6. Tell a story
Storytelling is a staple for videos in the advertising and marketing industries (as well as film and television), and has been since its inception. Video’s inherent use of audiovisuals to make emotional links between viewers and content means stories with a beginning, middle and end continually perform. That said, storytelling for short online videos is different to other mediums, so familiarise yourself with the ‘emerging’ vs. traditional story arc, for example.
7. Make a parody
Parody videos use comedy to poke fun at people or situations. If you’re a brand, it pays to be aware of fair use guidelines for parodying pre-existing content; however, brands parodying themselves are engaging because it shows a sense of humour (and humility)! Check out our ‘Shootsta: The Movie’ parody below, which pokes fun at our company’s founders:
8. Shoot a publicity stunt
Publicity stunt videos are pre-planned events to attract attention and raise awareness, often for a brand or new product. The best stunts are big, bold and have creative flair — the type of videos that go viral, especially in marketing, thanks to their originality and / or audacity. So think big!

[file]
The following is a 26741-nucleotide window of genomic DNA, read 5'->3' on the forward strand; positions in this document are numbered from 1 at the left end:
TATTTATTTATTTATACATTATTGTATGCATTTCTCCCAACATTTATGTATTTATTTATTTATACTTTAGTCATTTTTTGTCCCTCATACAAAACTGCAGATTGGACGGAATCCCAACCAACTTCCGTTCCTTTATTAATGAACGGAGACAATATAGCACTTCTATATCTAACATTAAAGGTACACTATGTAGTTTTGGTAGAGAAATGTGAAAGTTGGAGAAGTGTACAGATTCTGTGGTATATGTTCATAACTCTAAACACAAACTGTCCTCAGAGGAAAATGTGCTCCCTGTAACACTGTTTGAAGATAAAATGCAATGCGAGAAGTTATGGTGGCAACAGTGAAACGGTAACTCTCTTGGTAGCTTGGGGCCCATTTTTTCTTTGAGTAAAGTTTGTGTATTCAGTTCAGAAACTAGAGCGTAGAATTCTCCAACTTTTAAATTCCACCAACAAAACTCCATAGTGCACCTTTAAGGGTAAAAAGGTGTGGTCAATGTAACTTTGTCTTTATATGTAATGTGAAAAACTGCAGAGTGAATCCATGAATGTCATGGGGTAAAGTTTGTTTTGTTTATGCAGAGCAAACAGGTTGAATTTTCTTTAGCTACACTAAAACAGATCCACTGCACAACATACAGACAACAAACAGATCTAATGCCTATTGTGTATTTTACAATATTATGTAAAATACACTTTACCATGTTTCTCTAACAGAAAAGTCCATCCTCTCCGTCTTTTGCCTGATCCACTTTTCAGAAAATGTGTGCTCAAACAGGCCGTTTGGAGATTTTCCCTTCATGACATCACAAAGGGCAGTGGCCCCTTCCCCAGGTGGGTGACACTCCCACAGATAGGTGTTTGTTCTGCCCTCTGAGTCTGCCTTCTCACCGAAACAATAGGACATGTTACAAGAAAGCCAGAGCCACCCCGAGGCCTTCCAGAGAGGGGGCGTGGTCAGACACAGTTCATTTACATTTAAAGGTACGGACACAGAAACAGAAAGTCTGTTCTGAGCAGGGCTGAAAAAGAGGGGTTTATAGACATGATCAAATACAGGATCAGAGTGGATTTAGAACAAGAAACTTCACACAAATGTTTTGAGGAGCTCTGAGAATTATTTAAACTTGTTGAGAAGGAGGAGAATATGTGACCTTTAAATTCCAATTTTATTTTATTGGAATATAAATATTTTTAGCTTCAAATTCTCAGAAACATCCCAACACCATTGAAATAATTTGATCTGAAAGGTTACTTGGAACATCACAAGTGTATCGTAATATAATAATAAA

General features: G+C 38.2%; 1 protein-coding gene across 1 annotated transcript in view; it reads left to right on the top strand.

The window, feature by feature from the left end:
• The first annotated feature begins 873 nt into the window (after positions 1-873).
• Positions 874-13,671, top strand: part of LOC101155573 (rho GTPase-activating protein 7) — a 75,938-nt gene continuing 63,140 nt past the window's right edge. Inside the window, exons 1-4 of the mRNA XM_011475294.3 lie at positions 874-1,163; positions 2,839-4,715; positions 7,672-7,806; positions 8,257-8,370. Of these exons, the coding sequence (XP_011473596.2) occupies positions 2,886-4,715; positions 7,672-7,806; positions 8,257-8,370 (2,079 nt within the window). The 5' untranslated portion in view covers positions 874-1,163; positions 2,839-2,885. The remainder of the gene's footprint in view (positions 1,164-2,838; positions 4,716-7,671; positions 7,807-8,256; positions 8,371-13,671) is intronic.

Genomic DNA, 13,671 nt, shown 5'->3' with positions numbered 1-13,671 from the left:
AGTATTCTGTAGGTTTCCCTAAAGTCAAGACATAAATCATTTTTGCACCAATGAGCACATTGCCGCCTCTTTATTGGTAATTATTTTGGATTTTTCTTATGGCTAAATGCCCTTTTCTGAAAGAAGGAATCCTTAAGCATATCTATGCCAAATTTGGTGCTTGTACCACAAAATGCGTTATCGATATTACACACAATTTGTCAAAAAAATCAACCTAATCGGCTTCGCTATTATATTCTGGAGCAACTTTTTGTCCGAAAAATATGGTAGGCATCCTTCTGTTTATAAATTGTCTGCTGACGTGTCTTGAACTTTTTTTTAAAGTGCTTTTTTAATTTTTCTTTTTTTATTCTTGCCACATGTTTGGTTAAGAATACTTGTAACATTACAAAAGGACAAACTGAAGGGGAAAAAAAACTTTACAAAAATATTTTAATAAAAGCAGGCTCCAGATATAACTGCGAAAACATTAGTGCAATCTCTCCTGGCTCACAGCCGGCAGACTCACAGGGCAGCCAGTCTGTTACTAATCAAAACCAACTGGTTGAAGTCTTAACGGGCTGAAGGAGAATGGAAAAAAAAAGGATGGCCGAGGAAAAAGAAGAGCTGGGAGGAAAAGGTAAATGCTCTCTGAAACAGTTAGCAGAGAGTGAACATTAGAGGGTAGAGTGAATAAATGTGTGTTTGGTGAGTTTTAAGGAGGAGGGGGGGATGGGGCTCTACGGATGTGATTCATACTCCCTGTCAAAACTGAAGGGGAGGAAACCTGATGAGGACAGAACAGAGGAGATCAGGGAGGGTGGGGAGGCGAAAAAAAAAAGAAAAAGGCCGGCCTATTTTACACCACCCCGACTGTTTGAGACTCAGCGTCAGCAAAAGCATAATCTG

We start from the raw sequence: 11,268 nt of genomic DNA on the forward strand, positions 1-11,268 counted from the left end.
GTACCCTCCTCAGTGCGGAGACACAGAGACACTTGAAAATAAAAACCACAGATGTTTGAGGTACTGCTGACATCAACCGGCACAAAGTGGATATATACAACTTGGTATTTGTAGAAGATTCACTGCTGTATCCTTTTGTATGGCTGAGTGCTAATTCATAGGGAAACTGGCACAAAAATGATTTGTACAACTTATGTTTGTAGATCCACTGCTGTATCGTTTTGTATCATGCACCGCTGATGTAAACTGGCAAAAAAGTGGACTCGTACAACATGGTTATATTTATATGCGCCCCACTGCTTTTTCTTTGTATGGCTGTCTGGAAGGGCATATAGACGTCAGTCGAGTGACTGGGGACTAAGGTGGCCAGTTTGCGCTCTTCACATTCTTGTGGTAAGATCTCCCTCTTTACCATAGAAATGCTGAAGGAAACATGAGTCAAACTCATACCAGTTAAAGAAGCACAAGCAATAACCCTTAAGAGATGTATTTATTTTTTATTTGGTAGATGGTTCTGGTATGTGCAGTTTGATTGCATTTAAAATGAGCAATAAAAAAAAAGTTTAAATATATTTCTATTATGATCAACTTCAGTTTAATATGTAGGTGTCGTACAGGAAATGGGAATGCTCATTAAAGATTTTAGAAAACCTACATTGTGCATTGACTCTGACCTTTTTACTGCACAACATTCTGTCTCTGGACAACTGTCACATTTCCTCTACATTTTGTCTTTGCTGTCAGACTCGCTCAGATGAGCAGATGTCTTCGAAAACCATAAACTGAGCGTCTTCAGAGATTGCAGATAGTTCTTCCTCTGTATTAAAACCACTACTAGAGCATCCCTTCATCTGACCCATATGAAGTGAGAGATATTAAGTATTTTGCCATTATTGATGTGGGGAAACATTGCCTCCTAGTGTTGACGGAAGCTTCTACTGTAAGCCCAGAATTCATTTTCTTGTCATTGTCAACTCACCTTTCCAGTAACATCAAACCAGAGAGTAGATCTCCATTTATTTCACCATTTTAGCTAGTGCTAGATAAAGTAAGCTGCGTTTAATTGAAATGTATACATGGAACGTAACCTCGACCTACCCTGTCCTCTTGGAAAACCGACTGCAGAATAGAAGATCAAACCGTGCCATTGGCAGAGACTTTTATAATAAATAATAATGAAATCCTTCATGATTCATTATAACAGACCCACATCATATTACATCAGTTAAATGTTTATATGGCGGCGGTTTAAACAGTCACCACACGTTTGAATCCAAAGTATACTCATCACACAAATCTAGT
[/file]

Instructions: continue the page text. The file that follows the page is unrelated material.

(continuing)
9. Ask the audience
Finally, don’t forget to ask viewers what they’d like to see. Not only is audience participation key to quality engagement, but asking for feedback is a great way to crowdsource creative YouTube video ideas.
If you’re still not sure how to get started, episode 5 of our webinar series, The Shootsta Show, covers ‘How to make a creative video’:
Ways to be creative with your videos
● Have fun with your script
To start, simplify your script’s language — really pare back, as if you were talking to a friend across a table in a cafe. Then look at where you can add humour e.g. telling a joke (poking fun at yourself can be a fun technique).
● Think creatively about visuals
If your videos to date have been pieces to camera or single-person interviews, now’s the time to shake it up a little. One way to do this is by doing something while speaking, instead of just standing in front of the camera. You can also play with quick cuts (this is where b-roll comes in) that show what you’re saying with visual flourishes, which help break up big blocks of speech.
● Experiment with audio
The biggest thing about audio is getting your voice recording right, which is the foundation for any additions. And it’s not just background music that you’ll want to experiment with; editing ideas like sound effects can add a layer of contextual audio for on-screen actions or messages (as well as gags).